Call for Papers
Michel Foucault: Ethnography and Critique
Convenors: Orazio Irrera & Martina Tazzioli
Bergamo, June 5-7, 2014
Deadline: February 17, 2014
Since the Sixties, Michel Foucault had described his work in ethnographic terms, stressing that for him it was a question of situating outside of the culture we belong to, in order to critically show the way in which this latter was built. Foucault’s perspective, far from representing only an historical analysis of the nexus between powers and knowledges, as a genealogy was firmly anchored to the analysis of the present; and it was also grounded on the ethical and political necessity to understand the present as the threshold that splits up what we have become from what we are no longer, in order to open some possibilities to think ourselves differently from what we are.
On the one hand, ethnography appears for sure among the human and the social sciences that on the one hand are susceptible of the critique addressed by Foucault, but on the other in the last decades it seemed to be able to take the critical solicitations produced by the French philosopher. For this reason, it seems useful to question the way in which today –a present which is certainly different from the present of Foucault – ethnographic practices still succeed in making operatives some of the conceptual tools offered by Foucault tool-box. However, the uses of these tools are not limited to a mere application: rather, the application itself becomes a moment of test, of experimentation and of theoretical and methodological innovation, extending further the Foucaultian trajectory beyond the lines of research undertaken by him.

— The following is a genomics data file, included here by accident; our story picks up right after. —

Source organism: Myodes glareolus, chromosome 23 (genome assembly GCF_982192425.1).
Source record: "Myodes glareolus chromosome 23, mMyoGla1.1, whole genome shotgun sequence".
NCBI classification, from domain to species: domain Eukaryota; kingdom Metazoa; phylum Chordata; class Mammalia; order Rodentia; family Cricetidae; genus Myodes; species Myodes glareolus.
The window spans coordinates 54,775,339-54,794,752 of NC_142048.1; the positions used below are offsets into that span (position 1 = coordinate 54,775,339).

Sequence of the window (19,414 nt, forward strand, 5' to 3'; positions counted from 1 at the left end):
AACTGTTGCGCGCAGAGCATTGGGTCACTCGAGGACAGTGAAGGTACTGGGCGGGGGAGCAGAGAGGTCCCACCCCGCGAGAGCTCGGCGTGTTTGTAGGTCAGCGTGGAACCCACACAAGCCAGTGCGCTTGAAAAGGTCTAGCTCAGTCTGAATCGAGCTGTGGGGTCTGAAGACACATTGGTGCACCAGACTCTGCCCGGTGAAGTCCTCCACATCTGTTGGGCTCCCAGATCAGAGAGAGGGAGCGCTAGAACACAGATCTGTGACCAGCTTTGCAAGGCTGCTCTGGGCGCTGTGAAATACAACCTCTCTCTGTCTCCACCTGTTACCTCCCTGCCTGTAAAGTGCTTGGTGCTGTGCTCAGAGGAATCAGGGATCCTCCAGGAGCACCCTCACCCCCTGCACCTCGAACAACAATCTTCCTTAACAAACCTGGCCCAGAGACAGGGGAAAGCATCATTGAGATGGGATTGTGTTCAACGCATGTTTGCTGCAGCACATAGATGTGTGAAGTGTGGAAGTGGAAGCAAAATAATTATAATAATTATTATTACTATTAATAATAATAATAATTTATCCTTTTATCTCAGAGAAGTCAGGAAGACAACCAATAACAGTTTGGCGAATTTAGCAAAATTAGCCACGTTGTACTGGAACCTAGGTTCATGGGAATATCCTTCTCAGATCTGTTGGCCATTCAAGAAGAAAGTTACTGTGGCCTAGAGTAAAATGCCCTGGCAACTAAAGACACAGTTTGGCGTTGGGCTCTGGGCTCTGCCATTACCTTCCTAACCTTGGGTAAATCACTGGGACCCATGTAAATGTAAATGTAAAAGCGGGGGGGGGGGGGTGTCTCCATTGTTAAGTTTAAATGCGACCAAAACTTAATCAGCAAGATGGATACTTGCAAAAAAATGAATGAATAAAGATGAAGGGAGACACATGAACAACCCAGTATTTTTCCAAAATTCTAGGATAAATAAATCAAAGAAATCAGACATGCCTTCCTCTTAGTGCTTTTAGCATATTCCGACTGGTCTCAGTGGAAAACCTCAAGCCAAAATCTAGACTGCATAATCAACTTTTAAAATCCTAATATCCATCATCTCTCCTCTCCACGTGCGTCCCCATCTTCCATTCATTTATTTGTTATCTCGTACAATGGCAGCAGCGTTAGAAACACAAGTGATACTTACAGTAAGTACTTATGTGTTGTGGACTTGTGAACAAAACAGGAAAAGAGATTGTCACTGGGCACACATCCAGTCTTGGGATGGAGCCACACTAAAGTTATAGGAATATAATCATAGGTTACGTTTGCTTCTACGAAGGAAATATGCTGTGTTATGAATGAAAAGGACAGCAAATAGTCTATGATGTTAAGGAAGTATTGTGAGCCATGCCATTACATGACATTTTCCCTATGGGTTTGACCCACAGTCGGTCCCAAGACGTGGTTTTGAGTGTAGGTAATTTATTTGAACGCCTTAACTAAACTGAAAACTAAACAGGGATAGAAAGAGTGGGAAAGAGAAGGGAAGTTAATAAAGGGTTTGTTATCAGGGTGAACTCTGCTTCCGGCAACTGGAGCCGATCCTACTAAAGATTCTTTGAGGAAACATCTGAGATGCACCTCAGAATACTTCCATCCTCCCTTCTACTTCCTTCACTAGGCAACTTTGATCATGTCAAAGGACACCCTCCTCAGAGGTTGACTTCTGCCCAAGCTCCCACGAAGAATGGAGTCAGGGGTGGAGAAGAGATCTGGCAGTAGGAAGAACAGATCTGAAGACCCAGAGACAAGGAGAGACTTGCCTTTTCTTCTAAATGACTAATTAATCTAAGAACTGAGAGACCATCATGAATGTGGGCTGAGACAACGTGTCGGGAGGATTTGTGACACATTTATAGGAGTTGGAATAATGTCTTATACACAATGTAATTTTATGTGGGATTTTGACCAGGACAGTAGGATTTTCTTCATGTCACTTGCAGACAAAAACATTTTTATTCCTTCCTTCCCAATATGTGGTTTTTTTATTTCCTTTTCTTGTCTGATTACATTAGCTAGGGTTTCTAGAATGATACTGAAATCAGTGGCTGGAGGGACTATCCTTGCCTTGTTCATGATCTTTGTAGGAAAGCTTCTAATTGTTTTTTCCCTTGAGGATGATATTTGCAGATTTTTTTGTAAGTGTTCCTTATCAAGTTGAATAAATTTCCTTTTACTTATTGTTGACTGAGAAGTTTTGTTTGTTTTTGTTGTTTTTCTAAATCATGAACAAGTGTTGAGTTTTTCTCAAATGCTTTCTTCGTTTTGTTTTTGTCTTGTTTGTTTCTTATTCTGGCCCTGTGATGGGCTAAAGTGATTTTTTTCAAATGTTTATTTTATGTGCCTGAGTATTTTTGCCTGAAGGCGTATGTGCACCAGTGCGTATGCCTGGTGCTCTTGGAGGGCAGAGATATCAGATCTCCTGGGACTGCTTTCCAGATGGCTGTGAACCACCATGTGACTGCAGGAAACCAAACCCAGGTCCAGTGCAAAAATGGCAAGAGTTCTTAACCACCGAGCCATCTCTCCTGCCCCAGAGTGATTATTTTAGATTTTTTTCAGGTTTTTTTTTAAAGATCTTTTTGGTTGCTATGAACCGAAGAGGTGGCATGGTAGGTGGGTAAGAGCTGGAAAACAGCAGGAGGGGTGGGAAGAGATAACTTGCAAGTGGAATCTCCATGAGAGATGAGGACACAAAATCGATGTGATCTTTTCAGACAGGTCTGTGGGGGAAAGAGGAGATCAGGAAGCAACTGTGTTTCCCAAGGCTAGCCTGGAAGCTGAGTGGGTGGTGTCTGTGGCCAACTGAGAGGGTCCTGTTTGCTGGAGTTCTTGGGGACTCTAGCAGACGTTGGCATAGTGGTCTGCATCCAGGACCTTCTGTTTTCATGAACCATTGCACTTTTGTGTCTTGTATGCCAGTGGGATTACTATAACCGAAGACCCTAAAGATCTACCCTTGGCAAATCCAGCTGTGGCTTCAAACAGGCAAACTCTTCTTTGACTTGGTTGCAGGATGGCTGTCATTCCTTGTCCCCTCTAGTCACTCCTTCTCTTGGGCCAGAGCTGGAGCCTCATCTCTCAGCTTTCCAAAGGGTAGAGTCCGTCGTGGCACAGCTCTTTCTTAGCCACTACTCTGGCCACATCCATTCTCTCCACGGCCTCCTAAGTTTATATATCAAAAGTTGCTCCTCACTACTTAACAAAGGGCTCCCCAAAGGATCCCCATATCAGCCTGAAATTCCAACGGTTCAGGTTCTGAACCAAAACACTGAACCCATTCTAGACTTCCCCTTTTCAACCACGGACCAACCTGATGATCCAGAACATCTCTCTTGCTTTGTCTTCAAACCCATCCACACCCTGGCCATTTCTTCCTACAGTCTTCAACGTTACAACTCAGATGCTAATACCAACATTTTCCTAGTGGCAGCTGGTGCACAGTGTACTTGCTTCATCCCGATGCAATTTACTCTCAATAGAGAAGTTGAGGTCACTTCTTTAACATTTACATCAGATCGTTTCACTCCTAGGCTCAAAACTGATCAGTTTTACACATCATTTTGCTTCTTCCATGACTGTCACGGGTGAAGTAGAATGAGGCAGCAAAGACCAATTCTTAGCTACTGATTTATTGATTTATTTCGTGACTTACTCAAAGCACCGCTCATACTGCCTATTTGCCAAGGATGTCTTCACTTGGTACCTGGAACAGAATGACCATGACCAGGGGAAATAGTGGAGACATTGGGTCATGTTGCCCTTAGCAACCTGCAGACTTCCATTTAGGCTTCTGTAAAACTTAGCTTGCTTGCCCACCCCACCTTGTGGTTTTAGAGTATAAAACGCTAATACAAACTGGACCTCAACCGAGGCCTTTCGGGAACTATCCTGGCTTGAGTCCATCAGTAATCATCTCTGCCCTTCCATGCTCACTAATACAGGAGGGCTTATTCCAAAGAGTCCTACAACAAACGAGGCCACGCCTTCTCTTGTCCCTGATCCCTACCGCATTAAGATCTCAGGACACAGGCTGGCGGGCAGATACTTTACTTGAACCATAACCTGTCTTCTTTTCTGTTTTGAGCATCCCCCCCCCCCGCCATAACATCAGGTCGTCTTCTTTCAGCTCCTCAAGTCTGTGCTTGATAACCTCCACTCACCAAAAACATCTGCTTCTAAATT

Therefore, we will welcome contributes able to show how ethnographic practices have adopted and re-elaborated analytical strategies and categories which come out from Foucault’s texts, both in relation both to the construction of a specific fieldwork, both regarding to the changing and productive relationships that who does an ethnographic work established with it. Concerning this last point, we refer to the way in which Foucault could be used also “reflexively”, to grasp the transformations that specific ethnographic practices generate on those who conduct ethnographic researches, modifying epistemologically and/or ethically the relationship that one has with oneself and with the others.
We are particularly interested to contributions both in English and in Italian on the following themes:
- Ethnographic practices in relation to the nexus space-knowledge (Urban studies, migrations)
- Ethnographic practices in relation to governmentality, biopolitics and neoliberalism
- Ethnographic practices and normalization/medicalization of societies (racism, gender issues, education)
- Ethnographic practice and production of subalternity
- Ethnographic practices and discursive analysis
- Ethnographic practices and forms of reflexivity (transformation of the point of view of the ethnographer in relation to the construction/observation of the ethnographic field)